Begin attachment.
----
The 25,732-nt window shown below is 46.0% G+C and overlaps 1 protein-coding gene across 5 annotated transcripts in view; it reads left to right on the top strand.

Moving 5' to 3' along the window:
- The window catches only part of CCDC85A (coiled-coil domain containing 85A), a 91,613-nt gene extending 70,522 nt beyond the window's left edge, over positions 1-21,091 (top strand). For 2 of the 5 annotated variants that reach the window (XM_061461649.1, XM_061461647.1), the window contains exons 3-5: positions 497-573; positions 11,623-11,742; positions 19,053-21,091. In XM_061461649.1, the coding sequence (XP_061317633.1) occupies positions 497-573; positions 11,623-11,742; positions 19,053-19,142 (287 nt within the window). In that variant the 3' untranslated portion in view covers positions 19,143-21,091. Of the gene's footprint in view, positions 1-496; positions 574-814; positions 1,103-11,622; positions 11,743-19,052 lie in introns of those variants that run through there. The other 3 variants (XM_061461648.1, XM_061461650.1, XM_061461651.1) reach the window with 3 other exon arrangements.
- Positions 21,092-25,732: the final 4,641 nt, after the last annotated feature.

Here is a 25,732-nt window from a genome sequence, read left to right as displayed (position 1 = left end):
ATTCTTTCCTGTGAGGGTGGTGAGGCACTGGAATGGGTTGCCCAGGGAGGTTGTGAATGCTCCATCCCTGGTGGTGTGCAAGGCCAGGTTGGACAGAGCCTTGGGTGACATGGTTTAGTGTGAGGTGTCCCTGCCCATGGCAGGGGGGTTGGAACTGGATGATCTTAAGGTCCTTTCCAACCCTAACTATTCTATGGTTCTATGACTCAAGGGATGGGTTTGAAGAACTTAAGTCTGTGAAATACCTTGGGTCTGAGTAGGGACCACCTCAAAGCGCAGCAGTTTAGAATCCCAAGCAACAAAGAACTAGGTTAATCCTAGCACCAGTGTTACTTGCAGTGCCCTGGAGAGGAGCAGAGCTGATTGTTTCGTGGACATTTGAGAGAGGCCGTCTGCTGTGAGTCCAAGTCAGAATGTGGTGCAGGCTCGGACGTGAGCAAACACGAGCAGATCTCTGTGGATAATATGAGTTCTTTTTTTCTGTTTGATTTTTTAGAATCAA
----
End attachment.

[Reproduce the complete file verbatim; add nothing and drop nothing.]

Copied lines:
The 25,732-nt window shown below is 46.0% G+C and overlaps 1 protein-coding gene across 5 annotated transcripts in view; it reads left to right on the top strand.

Moving 5' to 3' along the window:
- The window catches only part of CCDC85A (coiled-coil domain containing 85A), a 91,613-nt gene extending 70,522 nt beyond the window's left edge, over positions 1-21,091 (top strand). For 2 of the 5 annotated variants that reach the window (XM_061461649.1, XM_061461647.1), the window contains exons 3-5: positions 497-573; positions 11,623-11,742; positions 19,053-21,091. In XM_061461649.1, the coding sequence (XP_061317633.1) occupies positions 497-573; positions 11,623-11,742; positions 19,053-19,142 (287 nt within the window). In that variant the 3' untranslated portion in view covers positions 19,143-21,091. Of the gene's footprint in view, positions 1-496; positions 574-814; positions 1,103-11,622; positions 11,743-19,052 lie in introns of those variants that run through there. The other 3 variants (XM_061461648.1, XM_061461650.1, XM_061461651.1) reach the window with 3 other exon arrangements.
- Positions 21,092-25,732: the final 4,641 nt, after the last annotated feature.

Here is a 25,732-nt window from a genome sequence, read left to right as displayed (position 1 = left end):
ATTCTTTCCTGTGAGGGTGGTGAGGCACTGGAATGGGTTGCCCAGGGAGGTTGTGAATGCTCCATCCCTGGTGGTGTGCAAGGCCAGGTTGGACAGAGCCTTGGGTGACATGGTTTAGTGTGAGGTGTCCCTGCCCATGGCAGGGGGGTTGGAACTGGATGATCTTAAGGTCCTTTCCAACCCTAACTATTCTATGGTTCTATGACTCAAGGGATGGGTTTGAAGAACTTAAGTCTGTGAAATACCTTGGGTCTGAGTAGGGACCACCTCAAAGCGCAGCAGTTTAGAATCCCAAGCAACAAAGAACTAGGTTAATCCTAGCACCAGTGTTACTTGCAGTGCCCTGGAGAGGAGCAGAGCTGATTGTTTCGTGGACATTTGAGAGAGGCCGTCTGCTGTGAGTCCAAGTCAGAATGTGGTGCAGGCTCGGACGTGAGCAAACACGAGCAGATCTCTGTGGATAATATGAGTTCTTTTTTTCTGTTTGATTTTTTAGAATCAA